E-contracts and E-signatures in a Post-Covid Era – Deficiencies in the Current Framework?

[Ayesha Bhattacharya is a graduate of the West Bengal National University of Juridical Sciences, Kolkata (Batch of 2019)]

As the covid-19 pandemic continues to rage across the world, the corporate and the commercial factions of business have witnessed major disruptions. Most commercial negotiations rely on execution of documents in physical format and while start-ups and tech enabled businesses are amenable to adapting a virtual format through adoption of electronic contracts (‘e-contracts’), businesses which were established prior to the digital age find this transition abrupt and problematic. Recently, a survey conducted by the Endurance International Group revealed that the pandemic severely impacted the economic health of several micro, small and medium enterprises (‘MSMEs’) due to their dearth of technical expertise which posed a grave challenge to serving and engaging customers.

However, owing to the barrage of government restrictions, frequent lockdowns and uncertainty regarding resumption of normal business practices, corporations, both old and new, on a global scale have been compelled to familiarize themselves with the concept of e-contracts, exchange and finalization of contractual terms via email and ultimately, accord their stamp of approval to such contracts through electronic signatures (‘e-signatures’). The purpose of this post is to examine the current regulatory framework governing the remote execution of contracts, analyse the implications and suggest reformative measures for an alternative framework, if required.

E-contracts Within the Legal Framework

A contract is signed by the parties who are entering into the agreement to prove that the essential principles of contract law have been satisfied. While the Indian Contract Act, 1872 (‘Contract Act’) specifies the ingredients of a valid contract, which include offer, acceptance, intention, free consent, lawful consideration and object, competency of parties to contract and the possibility of performance, it neither specifies that an agreement has to be signed nor that it must be in writing. It is through custom that we sign contracts, thus establishing a means to determine enforceability and a mutual acceptance. E-contracts attained visibility and a status of recognition under the folds of the Information Technology Act, 2000 (‘IT Act’). Section 4 of the IT Act places e-contracts on the same pedestal as physical documents since it states that a law which requires a document to be in a written, typewritten or printed format shall be deemed to be satisfied if it is in an electronic form and can be made accessible for future reference. However, the IT Act excludes from its scope, documents specified under its first schedule namely, negotiable instruments, power of attorney, trust deeds, wills and contracts for the sale or conveyance of immoveable property (‘Schedule I documents’). Section 10A of the IT Act further reinforces the principles of contract law through communication of proposal and its subsequent acceptance or revocation and states that a contract shall not be deemed unenforceable solely because it is concluded by electronic means.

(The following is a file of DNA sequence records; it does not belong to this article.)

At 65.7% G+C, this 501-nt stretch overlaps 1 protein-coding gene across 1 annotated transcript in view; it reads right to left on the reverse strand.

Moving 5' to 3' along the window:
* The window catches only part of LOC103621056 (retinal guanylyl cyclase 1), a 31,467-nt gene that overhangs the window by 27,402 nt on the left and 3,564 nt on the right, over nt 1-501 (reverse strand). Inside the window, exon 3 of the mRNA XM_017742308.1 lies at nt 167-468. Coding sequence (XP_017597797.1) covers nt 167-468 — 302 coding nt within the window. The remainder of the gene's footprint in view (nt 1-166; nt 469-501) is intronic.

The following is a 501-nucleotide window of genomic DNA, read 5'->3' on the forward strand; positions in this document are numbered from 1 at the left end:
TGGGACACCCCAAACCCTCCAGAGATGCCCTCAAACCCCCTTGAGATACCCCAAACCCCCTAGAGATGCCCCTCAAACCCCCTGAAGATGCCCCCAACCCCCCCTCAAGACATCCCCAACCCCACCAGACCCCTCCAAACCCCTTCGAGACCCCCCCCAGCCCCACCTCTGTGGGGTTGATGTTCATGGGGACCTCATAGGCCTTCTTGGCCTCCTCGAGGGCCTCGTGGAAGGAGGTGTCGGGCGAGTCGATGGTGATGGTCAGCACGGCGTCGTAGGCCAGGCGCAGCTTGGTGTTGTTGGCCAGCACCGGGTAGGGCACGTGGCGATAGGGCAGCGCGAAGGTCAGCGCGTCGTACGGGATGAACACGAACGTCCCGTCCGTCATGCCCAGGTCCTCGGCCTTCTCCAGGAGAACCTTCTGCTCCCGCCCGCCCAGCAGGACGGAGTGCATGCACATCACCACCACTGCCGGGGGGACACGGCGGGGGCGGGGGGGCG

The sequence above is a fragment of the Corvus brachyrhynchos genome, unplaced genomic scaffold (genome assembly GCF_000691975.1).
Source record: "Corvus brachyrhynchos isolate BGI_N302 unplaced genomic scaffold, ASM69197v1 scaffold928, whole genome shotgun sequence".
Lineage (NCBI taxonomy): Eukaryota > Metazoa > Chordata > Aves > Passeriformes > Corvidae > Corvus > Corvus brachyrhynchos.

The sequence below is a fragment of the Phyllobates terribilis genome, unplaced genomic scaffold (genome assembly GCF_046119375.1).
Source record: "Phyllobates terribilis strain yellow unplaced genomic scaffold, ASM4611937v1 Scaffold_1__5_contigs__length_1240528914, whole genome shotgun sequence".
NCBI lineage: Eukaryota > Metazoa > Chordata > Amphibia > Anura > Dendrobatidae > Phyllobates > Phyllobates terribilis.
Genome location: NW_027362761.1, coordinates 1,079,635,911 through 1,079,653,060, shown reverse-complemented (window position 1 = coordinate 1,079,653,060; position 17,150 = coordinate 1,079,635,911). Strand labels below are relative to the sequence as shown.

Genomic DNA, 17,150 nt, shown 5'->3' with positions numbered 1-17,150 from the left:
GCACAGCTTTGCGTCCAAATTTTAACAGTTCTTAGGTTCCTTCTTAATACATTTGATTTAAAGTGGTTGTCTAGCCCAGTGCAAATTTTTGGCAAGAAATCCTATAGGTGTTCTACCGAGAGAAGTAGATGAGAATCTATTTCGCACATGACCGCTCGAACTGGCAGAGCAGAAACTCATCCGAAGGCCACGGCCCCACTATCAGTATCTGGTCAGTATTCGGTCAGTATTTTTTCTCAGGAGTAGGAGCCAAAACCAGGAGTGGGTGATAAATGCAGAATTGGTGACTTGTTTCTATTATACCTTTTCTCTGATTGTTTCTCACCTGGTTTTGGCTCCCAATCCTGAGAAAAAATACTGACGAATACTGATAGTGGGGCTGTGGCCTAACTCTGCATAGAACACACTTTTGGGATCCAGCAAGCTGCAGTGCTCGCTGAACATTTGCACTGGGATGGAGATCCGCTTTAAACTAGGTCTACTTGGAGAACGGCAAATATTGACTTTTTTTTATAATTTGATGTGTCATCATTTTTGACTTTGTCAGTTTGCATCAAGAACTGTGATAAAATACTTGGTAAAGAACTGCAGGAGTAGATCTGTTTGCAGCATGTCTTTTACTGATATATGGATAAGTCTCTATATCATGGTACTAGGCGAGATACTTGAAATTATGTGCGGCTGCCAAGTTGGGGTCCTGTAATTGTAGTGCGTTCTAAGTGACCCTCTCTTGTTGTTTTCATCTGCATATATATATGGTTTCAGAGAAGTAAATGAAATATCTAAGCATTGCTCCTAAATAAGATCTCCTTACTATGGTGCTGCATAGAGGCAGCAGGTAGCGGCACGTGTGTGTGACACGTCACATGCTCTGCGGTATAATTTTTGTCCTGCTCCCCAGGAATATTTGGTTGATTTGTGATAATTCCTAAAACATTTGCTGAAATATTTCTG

The Legal Position Regarding Execution of E-Contracts

While doubts continue to circle the legality of e-contracts, the Indian Evidence Act, 1872 (‘Evidence Act’) provides that electronic records are admissible as evidence in a court of law. Relying on the provisions of the Evidence Act, courts have acknowledged the idea of e-contracts and upheld their validity as seen in Tamil Nadu Organic Private Ltd v. State Bank of India (AIR 2014 Mad 103). The case centered around the process of an e-auction wherein the Madras High Court held that “…contractual liabilities could arise due to electronic means and that such contracts could be enforceable through law”. Even the Supreme Court upheld the creation of a contract through offer and acceptance of its terms, communicated via an exchange of emails in Trimex International FZE Ltd. Dubai v. Vedanta Aluminum Ltd ((2010) 2 SCC 1). These decisions reflect the favourable stance adopted by Indian courts towards enforcing e-contracts.